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By Edmond Jackson | Tue, 19th March 2013 - 00:00
This article is for information and discussion purposes only and does not form a recommendation to invest or otherwise. The value of an investment may fall. The investments referred to in this article may not be suitable for all investors, and if in doubt, an investor should seek advice from a qualified investment adviser.
I concluded with "a cautionary stance where the directors have done significant selling after the company was only listed a year or so, with its shares riding high, and expectations are high relative to the track record." But I also noted "another buying opportunity can still arise if Cupid's numbers stack up".
The shares have recently hit as low as 105p by short selling and adverse BBC coverage on the issue that perturbed me when I tested the main Cupid website and one of its related sites, nearly two years ago: a potential customer may be encouraged to take out subscriptions by "fake" persons.
In my experience this was a string of attractive young women who wanted to chat when I initially put up a profile, then vanished as soon as I took out subscriptions. On both cupid.com and flirt.com I found I could not cancel recurring charges to my credit card, my follow-up requests to "customer service" being ignored. I only got the standing orders cancelled by contacting the head of customer service, saying that if my termination request was not respected then I would take up the matter with plc head office and failing action there, the media.
|Year ended 31 December||2009||2010||2011||2012||2013||2014|
|FRS3 pre-tax profit (£m)||-0.22||4.16||7.05||9.23|
|Normalised pre-tax profit (£m)||-0.22||4.22||7.21||18.5||22.3|
|FRS3 earnings/share (pence)||-0.03||4.56||6.91||8.73|
|Normalised earnings/share (p)||-0.03||4.65||7.11||9.86||17.1||20.4|
|Cash flow per share (p)||87.6||7.65||4.34|
|Capex per share (p)||5.01||4.85|
|Dividend per share (p)||0.5||2.25||3||3.6||3.98|
|Net tangible assets per share (p)||2.76||14.4|
|Source: Company REFS.|
So I am not surprised that a likely accumulation of aggrieved customers means issues have finally got into the media and the shares taken a dive.
Possibly the reasoning why hedge funds maintain short positions is that if integrity is compromised, other flaws will emerge. Yet hedge funds are capable of error; and sentiment is improving after Cupid's chief executive spent just over £987,000 buying 865,000 shares around 114p. Bear in mind he has a vested interest to protect, now owning nearly 14.7 million shares or 17.6% of the company, but it still shows belief in Cupid.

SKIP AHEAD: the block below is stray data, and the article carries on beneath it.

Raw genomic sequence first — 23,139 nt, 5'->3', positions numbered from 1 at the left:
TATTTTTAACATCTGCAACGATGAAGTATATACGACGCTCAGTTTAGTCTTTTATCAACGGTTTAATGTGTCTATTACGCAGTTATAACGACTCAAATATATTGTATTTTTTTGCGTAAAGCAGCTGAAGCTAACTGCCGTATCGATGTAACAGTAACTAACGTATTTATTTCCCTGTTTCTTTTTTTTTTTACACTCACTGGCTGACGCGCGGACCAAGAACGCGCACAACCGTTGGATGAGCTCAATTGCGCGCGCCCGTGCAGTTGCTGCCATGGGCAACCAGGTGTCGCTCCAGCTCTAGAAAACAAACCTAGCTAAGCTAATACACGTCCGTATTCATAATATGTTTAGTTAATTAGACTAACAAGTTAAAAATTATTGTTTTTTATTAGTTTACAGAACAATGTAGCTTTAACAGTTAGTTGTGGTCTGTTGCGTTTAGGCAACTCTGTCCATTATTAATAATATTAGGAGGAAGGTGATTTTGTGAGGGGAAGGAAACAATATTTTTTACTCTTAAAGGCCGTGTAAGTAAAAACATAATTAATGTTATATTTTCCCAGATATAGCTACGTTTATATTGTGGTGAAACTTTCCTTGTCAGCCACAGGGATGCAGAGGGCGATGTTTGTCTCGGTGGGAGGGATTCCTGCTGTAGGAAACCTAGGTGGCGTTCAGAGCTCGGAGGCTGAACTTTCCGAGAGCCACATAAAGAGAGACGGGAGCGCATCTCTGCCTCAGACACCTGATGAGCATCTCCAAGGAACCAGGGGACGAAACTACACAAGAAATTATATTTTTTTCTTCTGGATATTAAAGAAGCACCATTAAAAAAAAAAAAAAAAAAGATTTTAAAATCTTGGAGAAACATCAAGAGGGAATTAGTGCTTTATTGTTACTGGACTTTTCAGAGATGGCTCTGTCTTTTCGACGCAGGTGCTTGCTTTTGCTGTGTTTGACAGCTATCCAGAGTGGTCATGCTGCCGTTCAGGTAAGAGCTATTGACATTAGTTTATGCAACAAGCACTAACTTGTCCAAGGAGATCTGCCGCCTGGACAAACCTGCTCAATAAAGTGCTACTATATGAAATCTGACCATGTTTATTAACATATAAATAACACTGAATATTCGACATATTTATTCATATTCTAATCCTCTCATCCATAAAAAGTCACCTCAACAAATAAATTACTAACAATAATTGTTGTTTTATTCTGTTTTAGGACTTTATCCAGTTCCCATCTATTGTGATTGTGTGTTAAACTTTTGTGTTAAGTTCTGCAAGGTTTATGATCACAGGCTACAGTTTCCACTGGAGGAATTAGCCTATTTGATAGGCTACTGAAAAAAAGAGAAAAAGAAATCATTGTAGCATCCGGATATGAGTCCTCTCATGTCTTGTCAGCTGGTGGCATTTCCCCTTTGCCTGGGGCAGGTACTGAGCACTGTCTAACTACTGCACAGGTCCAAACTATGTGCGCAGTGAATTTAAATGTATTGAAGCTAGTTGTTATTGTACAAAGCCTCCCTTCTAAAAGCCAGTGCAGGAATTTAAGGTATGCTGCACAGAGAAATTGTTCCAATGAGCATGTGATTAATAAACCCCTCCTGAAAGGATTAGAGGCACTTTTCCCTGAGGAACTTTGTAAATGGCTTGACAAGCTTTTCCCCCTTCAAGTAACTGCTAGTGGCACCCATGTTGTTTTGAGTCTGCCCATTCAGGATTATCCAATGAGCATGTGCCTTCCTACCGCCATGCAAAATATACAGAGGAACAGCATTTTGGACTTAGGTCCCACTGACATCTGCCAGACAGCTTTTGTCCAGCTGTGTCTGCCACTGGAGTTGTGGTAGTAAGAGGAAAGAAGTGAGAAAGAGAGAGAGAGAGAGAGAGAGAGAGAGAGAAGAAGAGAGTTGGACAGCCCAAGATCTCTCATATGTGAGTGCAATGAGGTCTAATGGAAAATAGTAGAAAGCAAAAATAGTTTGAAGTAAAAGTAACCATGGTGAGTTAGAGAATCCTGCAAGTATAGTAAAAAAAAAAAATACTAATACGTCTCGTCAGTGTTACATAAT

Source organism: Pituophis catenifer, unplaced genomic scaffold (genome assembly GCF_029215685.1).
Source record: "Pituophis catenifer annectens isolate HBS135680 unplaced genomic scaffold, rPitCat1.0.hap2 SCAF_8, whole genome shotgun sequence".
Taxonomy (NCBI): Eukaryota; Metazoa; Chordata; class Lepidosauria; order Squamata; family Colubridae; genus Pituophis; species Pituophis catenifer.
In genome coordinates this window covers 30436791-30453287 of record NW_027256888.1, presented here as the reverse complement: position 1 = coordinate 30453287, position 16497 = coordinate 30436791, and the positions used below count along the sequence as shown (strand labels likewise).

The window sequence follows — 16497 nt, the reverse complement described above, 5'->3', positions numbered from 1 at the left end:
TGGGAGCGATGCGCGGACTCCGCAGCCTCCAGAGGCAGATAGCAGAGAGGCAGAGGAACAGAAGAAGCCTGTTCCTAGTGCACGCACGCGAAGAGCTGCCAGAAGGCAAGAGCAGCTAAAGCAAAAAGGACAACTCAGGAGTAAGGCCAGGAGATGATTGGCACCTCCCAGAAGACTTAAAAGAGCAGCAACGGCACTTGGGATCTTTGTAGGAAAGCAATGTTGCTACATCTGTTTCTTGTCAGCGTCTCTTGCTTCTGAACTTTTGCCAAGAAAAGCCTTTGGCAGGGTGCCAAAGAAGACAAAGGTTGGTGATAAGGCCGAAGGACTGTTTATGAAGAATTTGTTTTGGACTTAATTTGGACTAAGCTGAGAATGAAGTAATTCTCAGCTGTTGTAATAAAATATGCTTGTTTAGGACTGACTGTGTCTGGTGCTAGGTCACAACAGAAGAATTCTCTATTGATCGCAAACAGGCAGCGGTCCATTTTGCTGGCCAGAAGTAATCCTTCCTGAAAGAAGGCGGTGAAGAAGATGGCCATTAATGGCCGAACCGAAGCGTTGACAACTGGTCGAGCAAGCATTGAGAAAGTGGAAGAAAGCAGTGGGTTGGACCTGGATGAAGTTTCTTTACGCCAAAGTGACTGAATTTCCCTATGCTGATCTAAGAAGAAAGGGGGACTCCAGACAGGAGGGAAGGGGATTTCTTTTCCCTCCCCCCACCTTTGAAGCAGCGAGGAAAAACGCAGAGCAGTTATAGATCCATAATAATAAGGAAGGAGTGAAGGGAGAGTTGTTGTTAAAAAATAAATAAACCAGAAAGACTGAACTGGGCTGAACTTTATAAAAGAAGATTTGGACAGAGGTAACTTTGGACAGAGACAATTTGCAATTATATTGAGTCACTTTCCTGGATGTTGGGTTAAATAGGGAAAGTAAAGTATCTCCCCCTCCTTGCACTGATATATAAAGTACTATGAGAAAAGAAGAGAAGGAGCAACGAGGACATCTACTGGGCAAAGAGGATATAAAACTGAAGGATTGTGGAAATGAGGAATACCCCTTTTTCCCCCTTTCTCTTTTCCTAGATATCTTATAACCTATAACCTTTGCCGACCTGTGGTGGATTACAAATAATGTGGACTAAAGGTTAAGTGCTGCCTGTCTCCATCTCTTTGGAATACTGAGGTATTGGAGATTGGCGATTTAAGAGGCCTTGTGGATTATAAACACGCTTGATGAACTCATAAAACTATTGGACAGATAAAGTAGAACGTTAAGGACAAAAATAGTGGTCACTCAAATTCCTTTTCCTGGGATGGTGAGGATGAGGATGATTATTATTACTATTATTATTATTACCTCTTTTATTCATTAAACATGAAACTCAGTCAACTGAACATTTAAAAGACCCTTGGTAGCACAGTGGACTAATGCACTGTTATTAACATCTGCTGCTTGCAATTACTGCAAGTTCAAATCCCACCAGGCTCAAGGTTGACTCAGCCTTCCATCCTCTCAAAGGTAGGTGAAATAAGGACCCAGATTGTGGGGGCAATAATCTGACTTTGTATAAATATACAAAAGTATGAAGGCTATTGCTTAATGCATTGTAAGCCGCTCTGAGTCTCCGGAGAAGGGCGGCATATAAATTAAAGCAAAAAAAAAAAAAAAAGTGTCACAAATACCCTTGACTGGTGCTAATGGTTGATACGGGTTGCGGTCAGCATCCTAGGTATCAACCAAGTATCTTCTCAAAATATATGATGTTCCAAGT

His outlook statement in the latest preliminary results acknowledges: "It is important for the company to have a medium-term goal of improved quality in the eyes of the consumer." Acquisition-assisted growth continues well, brokers are maintaining forecasts and the goal remains to achieve well over a million subscribers globally through operating a small portfolio of distinctive niche brands.
The original rationale therefore remains, which is why I initially drew attention at 105p in November 2010: once a subscription business passes a profits "inflection point", growth can be rapid - as you can see from the latest results and forecasts. But as with the legal tussle the company got into with Sir Stelios Haji-Ioannou after initially calling itself "Easydate", management must not push its luck carelessly.
There is plenty of scope to capitalise on the group's strong-performing and niche brands, especially as smartphone use grows. Annual revenues in new markets have jumped 102% to £44.8 million compared with 15% to £34.9 million in established markets. The scale of opportunity estimated in new markets (the USA, Canada, France, Italy, Spain and Germany) is estimated at six times the market size of established markets (the UK, Australia, New Zealand, South Africa and Ireland). Progress includes two 2012 acquisitions, Uniform Dating and Paris-based AGL, the former helped by a £3.6 million placing at 200p. With those investors now nursing losses, it is ironic that the board has this year commenced a share-buyback programme, now looking a waste of money in parts, buying at prices nearer 200p.
Longer term, Cupid is looking to territories such as Brazil and India, currently a small part of the group. With such a spread of activity by a smaller company, the question for shareholder value largely becomes management capability and execution: for example overheads have risen as a result of greater scale and complexity, such as a second server centre in North America. Higher marketing spending in the first half will continue, so September's interims won't necessarily shine. The next trading update will likely be the mid-June annual general meeting statement.
Management is being augmented with a new finance director as the previous incumbent is now commercial director, focusing on new markets and identifying acquisitions; there is also a new managing director of dating services. So it is possible to move on from the service-quality issues that have caused controversy.
At about 120p currently, a forward price-earnings multiple of about seven times is based on profit doubling this year - rather a tall order. Management says it is "confident that the business is well positioned for another year of healthy revenue growth, profitability and cash generation" which leaves scope for variation, although if expectations become materially at odds to forecasts the company would still need to warn the market. Dividend growth implies a c. 3% yield with over four times cover to earnings, which is becoming supportive.
Provided you recognise the higher risks with this company, its share price drop makes it look interesting again as a speculative buy.
For more information see cupidplc.com.